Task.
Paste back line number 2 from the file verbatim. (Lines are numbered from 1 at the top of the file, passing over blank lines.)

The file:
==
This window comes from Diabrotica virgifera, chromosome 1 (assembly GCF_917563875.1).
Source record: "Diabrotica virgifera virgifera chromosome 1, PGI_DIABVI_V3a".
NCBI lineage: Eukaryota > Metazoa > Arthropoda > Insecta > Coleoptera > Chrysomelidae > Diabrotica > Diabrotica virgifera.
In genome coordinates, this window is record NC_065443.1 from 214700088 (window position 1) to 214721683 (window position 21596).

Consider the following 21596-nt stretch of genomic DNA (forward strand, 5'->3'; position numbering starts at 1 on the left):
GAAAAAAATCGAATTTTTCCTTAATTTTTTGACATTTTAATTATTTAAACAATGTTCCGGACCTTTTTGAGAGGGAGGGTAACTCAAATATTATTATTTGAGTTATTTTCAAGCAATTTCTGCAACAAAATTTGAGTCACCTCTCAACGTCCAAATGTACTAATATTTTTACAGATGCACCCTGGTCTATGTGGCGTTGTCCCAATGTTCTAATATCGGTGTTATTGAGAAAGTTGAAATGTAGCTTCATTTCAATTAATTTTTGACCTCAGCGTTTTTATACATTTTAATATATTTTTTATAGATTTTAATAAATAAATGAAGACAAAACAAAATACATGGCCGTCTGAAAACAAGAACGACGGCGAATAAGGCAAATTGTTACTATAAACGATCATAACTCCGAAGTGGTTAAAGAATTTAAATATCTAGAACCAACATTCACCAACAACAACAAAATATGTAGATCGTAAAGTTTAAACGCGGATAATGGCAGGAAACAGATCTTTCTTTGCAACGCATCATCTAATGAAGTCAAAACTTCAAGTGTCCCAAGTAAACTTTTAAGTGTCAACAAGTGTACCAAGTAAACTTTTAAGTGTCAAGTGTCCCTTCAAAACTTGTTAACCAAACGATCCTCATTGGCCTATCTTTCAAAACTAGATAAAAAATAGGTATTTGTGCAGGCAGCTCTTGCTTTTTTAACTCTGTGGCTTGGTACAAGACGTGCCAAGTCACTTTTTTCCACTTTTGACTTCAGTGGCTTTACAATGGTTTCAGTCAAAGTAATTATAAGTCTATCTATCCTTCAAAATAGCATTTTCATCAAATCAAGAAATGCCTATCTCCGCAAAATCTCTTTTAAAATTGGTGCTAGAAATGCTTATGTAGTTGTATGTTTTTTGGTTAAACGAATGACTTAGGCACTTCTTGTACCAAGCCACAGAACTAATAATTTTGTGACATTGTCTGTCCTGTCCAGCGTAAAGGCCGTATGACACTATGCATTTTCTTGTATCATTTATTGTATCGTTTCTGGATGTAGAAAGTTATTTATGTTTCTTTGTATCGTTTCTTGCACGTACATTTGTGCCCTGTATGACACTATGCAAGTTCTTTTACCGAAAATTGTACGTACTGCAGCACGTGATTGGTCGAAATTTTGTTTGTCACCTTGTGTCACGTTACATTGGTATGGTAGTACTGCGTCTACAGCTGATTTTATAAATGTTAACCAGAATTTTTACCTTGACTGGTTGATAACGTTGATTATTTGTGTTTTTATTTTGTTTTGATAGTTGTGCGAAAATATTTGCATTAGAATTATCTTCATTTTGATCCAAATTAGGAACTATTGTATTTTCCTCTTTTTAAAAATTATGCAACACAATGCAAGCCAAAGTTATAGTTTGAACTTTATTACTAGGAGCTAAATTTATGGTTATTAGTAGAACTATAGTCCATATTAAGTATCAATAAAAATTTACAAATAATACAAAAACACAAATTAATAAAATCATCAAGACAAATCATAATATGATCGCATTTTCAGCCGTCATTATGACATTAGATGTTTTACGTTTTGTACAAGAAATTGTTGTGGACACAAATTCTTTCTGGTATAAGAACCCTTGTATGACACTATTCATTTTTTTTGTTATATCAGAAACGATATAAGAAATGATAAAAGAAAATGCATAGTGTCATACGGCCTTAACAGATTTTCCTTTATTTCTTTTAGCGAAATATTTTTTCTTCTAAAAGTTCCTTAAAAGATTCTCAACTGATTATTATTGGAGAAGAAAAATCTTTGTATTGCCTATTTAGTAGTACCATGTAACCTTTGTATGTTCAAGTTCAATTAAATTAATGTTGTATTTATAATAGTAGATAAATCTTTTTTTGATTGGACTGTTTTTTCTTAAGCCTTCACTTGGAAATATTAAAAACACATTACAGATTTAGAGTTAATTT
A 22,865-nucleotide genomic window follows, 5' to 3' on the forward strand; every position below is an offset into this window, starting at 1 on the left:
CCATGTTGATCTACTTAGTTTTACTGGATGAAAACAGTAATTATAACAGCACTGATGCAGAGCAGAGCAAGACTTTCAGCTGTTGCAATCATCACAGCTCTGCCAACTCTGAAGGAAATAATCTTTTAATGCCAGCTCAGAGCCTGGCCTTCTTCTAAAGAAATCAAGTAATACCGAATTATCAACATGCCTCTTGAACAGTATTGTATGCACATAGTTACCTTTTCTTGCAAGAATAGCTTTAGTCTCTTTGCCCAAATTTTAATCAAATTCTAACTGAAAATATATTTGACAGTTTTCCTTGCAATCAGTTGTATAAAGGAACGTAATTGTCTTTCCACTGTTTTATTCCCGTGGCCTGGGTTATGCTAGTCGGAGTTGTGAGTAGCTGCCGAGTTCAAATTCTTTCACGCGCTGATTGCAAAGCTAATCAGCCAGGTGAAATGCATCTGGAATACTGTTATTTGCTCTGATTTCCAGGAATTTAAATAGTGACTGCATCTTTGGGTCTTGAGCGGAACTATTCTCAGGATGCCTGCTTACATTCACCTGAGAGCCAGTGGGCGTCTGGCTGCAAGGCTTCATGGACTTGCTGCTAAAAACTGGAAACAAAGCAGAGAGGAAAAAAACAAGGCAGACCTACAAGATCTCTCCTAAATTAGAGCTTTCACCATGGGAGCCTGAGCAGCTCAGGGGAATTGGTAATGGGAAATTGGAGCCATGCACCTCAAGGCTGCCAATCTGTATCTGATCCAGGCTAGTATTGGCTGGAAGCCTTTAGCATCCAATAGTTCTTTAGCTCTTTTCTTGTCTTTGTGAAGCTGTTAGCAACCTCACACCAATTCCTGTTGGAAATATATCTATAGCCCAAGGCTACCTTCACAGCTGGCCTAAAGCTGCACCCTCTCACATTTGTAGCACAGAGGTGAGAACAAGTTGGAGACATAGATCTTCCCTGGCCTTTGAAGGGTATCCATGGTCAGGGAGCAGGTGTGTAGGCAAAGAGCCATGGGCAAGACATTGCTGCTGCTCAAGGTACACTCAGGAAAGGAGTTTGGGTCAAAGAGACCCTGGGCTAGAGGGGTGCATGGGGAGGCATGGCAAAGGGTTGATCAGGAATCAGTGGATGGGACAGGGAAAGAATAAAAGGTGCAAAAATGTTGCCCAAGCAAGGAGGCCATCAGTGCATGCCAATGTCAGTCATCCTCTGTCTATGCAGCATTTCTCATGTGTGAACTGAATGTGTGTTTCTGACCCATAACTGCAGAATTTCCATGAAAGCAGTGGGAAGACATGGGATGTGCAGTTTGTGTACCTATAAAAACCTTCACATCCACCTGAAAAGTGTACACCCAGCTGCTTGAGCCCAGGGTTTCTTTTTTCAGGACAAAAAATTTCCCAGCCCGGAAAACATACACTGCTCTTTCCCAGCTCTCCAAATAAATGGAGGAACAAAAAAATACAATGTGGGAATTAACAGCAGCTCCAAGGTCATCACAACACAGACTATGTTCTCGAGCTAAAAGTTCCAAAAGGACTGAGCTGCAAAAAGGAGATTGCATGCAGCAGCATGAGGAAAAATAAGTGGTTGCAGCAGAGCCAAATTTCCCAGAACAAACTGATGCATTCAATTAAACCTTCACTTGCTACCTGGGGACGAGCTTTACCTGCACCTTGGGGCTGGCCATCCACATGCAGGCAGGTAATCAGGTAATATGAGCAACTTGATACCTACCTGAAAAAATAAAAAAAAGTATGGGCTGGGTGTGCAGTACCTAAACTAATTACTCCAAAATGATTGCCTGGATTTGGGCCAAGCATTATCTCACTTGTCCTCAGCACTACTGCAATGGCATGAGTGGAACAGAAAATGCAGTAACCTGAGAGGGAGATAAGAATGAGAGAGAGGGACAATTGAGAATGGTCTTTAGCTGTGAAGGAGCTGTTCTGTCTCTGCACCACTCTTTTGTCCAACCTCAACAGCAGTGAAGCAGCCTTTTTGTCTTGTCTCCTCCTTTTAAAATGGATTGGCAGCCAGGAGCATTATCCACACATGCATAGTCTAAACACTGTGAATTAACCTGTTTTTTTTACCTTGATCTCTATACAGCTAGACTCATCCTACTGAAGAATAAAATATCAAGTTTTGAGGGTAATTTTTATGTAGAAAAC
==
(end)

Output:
Source record: "Diabrotica virgifera virgifera chromosome 1, PGI_DIABVI_V3a".